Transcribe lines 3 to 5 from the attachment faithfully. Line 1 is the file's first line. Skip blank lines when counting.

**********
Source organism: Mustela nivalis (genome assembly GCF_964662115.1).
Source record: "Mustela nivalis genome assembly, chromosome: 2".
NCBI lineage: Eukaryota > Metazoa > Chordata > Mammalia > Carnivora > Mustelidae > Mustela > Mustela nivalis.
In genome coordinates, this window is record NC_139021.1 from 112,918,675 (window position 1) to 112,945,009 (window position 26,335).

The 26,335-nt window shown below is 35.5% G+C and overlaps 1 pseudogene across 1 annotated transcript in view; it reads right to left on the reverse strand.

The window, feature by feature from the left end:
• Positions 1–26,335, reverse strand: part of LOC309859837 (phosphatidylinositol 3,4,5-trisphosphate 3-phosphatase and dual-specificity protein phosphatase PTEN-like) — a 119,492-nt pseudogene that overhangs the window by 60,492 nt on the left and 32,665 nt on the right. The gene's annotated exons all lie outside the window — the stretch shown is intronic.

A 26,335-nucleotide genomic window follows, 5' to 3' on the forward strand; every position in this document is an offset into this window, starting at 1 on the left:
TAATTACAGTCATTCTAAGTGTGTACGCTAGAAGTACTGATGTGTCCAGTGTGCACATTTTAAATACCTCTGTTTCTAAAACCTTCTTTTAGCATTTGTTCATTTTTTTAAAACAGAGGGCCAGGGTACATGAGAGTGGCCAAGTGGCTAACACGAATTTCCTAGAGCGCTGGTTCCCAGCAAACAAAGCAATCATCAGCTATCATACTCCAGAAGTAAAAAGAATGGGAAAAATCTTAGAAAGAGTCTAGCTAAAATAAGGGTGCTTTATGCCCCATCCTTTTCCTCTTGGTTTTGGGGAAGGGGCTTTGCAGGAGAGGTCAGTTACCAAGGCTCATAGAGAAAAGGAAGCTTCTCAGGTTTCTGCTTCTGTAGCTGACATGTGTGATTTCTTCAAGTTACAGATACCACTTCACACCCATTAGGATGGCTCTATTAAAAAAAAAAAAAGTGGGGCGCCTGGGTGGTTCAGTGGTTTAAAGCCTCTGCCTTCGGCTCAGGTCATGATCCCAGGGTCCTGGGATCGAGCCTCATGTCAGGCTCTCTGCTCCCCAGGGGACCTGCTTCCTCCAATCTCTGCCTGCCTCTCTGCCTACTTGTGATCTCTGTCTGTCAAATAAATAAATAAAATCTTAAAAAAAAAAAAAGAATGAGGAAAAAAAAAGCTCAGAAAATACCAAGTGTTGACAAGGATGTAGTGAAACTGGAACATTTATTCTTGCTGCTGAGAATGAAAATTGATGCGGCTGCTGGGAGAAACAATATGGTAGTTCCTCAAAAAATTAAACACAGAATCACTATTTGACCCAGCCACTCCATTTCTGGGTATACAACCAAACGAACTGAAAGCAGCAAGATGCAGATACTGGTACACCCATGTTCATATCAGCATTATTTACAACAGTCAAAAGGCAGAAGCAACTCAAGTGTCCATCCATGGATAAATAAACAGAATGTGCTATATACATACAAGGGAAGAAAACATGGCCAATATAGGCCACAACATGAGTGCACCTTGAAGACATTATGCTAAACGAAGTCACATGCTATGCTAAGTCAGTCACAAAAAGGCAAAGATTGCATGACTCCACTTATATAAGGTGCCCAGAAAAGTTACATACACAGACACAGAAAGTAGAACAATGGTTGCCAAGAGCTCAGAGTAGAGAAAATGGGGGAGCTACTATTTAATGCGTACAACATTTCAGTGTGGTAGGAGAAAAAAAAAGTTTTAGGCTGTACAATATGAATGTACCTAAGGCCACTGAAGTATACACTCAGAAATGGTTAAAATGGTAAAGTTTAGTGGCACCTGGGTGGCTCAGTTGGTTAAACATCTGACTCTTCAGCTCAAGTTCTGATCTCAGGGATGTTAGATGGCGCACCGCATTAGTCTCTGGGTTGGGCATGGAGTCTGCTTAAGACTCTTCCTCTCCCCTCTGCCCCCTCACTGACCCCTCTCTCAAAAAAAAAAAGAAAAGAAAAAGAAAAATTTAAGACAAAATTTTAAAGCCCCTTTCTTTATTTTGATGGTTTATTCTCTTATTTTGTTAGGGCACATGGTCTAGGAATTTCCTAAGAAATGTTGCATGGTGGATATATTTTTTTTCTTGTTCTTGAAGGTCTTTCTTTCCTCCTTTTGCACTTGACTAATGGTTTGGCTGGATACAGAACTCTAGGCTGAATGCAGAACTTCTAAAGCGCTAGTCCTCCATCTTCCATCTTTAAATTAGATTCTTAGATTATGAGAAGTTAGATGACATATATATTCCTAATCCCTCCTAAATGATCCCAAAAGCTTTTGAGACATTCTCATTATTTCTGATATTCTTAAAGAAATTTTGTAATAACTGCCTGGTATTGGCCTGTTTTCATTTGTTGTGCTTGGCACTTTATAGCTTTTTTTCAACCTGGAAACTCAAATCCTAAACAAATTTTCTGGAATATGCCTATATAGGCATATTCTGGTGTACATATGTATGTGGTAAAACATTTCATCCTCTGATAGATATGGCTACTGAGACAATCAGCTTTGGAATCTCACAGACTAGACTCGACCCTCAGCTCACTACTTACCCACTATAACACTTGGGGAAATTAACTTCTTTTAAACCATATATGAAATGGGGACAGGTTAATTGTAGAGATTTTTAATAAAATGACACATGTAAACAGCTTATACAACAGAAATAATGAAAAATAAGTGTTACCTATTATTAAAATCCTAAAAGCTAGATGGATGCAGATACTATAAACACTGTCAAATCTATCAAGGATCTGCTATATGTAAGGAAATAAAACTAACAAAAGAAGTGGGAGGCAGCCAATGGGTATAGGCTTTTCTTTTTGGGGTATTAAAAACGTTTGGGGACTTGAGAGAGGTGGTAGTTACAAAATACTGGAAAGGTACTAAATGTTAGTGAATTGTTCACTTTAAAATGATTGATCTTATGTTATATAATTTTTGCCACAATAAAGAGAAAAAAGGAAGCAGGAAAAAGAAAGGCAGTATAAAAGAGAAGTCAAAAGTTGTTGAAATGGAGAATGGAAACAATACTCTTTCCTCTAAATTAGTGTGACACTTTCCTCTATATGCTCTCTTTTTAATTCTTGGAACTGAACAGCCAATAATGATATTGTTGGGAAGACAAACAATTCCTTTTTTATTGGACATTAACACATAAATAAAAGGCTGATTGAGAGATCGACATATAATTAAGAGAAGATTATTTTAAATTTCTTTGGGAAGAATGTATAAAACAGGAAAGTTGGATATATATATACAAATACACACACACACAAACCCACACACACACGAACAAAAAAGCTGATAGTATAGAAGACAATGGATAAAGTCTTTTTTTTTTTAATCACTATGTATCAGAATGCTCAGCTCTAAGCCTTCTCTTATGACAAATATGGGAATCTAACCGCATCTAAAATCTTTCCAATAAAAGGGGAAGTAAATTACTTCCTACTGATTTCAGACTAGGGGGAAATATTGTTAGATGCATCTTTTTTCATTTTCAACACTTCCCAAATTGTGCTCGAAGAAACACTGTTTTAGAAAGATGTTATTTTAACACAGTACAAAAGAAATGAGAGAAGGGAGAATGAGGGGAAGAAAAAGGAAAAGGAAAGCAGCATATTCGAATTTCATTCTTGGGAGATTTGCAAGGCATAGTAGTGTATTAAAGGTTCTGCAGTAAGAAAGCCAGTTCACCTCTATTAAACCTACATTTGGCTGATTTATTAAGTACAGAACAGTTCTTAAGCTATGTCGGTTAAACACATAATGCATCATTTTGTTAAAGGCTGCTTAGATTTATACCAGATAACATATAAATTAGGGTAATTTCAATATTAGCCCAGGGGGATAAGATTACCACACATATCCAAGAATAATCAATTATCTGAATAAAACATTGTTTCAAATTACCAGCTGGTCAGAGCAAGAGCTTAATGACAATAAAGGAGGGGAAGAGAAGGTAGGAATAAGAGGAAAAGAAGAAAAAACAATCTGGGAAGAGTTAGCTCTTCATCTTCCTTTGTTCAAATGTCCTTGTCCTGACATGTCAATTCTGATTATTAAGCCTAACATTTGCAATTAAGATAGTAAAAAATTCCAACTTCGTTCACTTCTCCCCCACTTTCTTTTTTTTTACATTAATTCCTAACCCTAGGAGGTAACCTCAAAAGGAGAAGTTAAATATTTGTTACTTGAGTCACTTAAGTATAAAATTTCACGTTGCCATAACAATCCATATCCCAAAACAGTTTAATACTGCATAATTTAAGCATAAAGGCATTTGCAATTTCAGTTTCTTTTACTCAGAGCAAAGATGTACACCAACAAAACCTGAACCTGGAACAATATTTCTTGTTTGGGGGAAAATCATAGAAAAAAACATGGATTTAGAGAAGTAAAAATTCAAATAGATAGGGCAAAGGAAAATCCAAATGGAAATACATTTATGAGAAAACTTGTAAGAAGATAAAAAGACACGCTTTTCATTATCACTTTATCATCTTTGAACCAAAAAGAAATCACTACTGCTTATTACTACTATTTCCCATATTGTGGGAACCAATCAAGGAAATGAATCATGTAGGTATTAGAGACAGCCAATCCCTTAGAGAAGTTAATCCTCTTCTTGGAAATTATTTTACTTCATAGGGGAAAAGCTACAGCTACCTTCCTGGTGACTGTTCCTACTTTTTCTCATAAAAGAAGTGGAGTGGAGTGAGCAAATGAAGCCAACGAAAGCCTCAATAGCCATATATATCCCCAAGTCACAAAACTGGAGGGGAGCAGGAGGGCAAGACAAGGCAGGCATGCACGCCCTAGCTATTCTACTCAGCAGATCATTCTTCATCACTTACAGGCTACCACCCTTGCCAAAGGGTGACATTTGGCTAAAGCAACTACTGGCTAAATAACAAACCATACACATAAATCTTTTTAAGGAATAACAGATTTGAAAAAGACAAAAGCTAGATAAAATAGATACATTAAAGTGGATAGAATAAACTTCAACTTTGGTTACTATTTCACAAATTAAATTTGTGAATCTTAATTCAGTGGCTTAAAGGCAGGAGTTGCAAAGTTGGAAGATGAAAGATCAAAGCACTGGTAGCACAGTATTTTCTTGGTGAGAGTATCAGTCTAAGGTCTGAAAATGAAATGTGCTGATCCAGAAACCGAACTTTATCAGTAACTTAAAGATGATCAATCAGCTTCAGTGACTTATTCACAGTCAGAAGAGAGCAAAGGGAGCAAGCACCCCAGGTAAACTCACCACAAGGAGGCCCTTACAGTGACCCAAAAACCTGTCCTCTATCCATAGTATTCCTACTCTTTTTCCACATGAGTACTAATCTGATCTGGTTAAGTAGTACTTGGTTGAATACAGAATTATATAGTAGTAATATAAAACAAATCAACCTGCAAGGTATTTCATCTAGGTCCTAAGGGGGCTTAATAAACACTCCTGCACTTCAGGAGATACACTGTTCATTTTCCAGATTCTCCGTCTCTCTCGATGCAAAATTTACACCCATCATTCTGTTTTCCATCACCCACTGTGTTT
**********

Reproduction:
NCBI lineage: Eukaryota > Metazoa > Chordata > Mammalia > Carnivora > Mustelidae > Mustela > Mustela nivalis.
In genome coordinates, this window is record NC_139021.1 from 112,918,675 (window position 1) to 112,945,009 (window position 26,335).

The 26,335-nt window shown below is 35.5% G+C and overlaps 1 pseudogene across 1 annotated transcript in view; it reads right to left on the reverse strand.